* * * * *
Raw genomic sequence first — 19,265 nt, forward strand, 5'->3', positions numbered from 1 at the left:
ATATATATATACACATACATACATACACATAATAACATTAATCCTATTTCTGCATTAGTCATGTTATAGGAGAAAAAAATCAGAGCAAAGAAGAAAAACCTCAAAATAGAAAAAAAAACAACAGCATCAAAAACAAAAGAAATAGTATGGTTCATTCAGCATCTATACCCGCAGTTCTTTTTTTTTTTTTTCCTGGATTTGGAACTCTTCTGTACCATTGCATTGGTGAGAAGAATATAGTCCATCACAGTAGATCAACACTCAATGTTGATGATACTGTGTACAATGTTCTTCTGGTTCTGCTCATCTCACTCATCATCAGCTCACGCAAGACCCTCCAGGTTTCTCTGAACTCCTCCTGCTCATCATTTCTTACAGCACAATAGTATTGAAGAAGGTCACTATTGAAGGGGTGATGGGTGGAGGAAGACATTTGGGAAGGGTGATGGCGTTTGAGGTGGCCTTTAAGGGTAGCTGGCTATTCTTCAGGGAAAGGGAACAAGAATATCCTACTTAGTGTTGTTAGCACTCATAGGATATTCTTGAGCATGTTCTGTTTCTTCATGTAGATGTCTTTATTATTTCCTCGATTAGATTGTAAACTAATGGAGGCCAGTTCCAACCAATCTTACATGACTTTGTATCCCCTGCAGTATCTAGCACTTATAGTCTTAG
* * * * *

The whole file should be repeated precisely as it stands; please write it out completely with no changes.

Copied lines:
Raw genomic sequence first — 19,265 nt, forward strand, 5'->3', positions numbered from 1 at the left:
ATATATATATACACATACATACATACACATAATAACATTAATCCTATTTCTGCATTAGTCATGTTATAGGAGAAAAAAATCAGAGCAAAGAAGAAAAACCTCAAAATAGAAAAAAAAACAACAGCATCAAAAACAAAAGAAATAGTATGGTTCATTCAGCATCTATACCCGCAGTTCTTTTTTTTTTTTTTCCTGGATTTGGAACTCTTCTGTACCATTGCATTGGTGAGAAGAATATAGTCCATCACAGTAGATCAACACTCAATGTTGATGATACTGTGTACAATGTTCTTCTGGTTCTGCTCATCTCACTCATCATCAGCTCACGCAAGACCCTCCAGGTTTCTCTGAACTCCTCCTGCTCATCATTTCTTACAGCACAATAGTATTGAAGAAGGTCACTATTGAAGGGGTGATGGGTGGAGGAAGACATTTGGGAAGGGTGATGGCGTTTGAGGTGGCCTTTAAGGGTAGCTGGCTATTCTTCAGGGAAAGGGAACAAGAATATCCTACTTAGTGTTGTTAGCACTCATAGGATATTCTTGAGCATGTTCTGTTTCTTCATGTAGATGTCTTTATTATTTCCTCGATTAGATTGTAAACTAATGGAGGCCAGTTCCAACCAATCTTACATGACTTTGTATCCCCTGCAGTATCTAGCACTTATAGTCTTAG